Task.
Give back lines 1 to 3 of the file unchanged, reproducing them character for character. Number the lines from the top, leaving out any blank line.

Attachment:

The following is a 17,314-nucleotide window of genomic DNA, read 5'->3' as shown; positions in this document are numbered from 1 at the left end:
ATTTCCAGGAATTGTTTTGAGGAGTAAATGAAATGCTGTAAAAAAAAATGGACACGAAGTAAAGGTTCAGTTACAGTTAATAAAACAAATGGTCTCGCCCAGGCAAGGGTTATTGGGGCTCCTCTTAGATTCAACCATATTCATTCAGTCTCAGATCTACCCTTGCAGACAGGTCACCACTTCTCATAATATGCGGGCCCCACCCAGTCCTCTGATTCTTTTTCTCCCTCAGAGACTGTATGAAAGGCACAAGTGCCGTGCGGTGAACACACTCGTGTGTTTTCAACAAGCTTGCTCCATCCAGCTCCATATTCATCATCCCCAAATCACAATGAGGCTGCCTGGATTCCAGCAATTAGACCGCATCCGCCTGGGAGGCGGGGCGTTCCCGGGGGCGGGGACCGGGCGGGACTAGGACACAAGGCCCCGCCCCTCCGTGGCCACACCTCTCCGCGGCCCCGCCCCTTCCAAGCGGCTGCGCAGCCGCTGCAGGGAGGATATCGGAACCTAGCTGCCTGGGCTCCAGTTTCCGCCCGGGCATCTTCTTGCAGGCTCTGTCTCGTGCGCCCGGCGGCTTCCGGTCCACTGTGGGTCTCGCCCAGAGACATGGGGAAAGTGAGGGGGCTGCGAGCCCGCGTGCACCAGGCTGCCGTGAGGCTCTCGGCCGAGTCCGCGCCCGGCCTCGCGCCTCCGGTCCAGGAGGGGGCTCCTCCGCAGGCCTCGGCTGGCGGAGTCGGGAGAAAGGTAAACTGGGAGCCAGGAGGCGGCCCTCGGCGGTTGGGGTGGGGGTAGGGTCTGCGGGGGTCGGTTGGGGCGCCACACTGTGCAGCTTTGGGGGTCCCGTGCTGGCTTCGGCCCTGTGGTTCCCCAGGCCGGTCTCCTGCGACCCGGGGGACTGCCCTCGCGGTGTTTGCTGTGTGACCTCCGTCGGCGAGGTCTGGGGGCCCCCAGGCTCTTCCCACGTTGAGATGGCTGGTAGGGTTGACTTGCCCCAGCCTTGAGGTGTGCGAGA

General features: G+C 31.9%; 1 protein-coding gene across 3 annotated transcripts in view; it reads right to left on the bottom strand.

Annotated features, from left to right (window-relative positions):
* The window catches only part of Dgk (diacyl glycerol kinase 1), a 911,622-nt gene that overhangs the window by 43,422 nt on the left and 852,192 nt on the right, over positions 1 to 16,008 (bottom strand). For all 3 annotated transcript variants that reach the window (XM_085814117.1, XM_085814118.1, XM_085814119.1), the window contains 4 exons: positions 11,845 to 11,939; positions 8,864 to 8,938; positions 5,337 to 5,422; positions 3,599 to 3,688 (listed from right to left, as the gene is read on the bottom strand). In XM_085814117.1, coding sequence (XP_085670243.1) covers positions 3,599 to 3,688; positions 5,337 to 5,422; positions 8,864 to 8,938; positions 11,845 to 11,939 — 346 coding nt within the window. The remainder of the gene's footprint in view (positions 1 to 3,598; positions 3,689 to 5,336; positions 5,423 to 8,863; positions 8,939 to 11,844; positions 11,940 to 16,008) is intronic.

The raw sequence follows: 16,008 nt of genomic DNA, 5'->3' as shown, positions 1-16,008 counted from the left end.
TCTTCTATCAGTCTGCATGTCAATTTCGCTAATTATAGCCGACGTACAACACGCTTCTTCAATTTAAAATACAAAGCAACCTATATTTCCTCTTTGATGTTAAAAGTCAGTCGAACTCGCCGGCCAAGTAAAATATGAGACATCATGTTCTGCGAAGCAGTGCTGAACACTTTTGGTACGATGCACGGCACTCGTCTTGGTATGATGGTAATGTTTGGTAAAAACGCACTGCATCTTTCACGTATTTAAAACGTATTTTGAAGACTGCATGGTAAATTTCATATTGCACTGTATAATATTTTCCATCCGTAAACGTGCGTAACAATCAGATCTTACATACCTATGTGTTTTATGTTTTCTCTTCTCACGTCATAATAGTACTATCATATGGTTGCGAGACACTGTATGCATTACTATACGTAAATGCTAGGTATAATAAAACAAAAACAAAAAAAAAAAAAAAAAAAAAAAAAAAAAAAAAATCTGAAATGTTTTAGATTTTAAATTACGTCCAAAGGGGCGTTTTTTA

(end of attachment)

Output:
The following is a 17,314-nucleotide window of genomic DNA, read 5'->3' as shown; positions in this document are numbered from 1 at the left end:
ATTTCCAGGAATTGTTTTGAGGAGTAAATGAAATGCTGTAAAAAAAAATGGACACGAAGTAAAGGTTCAGTTACAGTTAATAAAACAAATGGTCTCGCCCAGGCAAGGGTTATTGGGGCTCCTCTTAGATTCAACCATATTCATTCAGTCTCAGATCTACCCTTGCAGACAGGTCACCACTTCTCATAATATGCGGGCCCCACCCAGTCCTCTGATTCTTTTTCTCCCTCAGAGACTGTATGAAAGGCACAAGTGCCGTGCGGTGAACACACTCGTGTGTTTTCAACAAGCTTGCTCCATCCAGCTCCATATTCATCATCCCCAAATCACAATGAGGCTGCCTGGATTCCAGCAATTAGACCGCATCCGCCTGGGAGGCGGGGCGTTCCCGGGGGCGGGGACCGGGCGGGACTAGGACACAAGGCCCCGCCCCTCCGTGGCCACACCTCTCCGCGGCCCCGCCCCTTCCAAGCGGCTGCGCAGCCGCTGCAGGGAGGATATCGGAACCTAGCTGCCTGGGCTCCAGTTTCCGCCCGGGCATCTTCTTGCAGGCTCTGTCTCGTGCGCCCGGCGGCTTCCGGTCCACTGTGGGTCTCGCCCAGAGACATGGGGAAAGTGAGGGGGCTGCGAGCCCGCGTGCACCAGGCTGCCGTGAGGCTCTCGGCCGAGTCCGCGCCCGGCCTCGCGCCTCCGGTCCAGGAGGGGGCTCCTCCGCAGGCCTCGGCTGGCGGAGTCGGGAGAAAGGTAAACTGGGAGCCAGGAGGCGGCCCTCGGCGGTTGGGGTGGGGGTAGGGTCTGCGGGGGTCGGTTGGGGCGCCACACTGTGCAGCTTTGGGGGTCCCGTGCTGGCTTCGGCCCTGTGGTTCCCCAGGCCGGTCTCCTGCGACCCGGGGGACTGCCCTCGCGGTGTTTGCTGTGTGACCTCCGTCGGCGAGGTCTGGGGGCCCCCAGGCTCTTCCCACGTTGAGATGGCTGGTAGGGTTGACTTGCCCCAGCCTTGAGGTGTGCGAGA

General features: G+C 31.9%; 1 protein-coding gene across 3 annotated transcripts in view; it reads right to left on the bottom strand.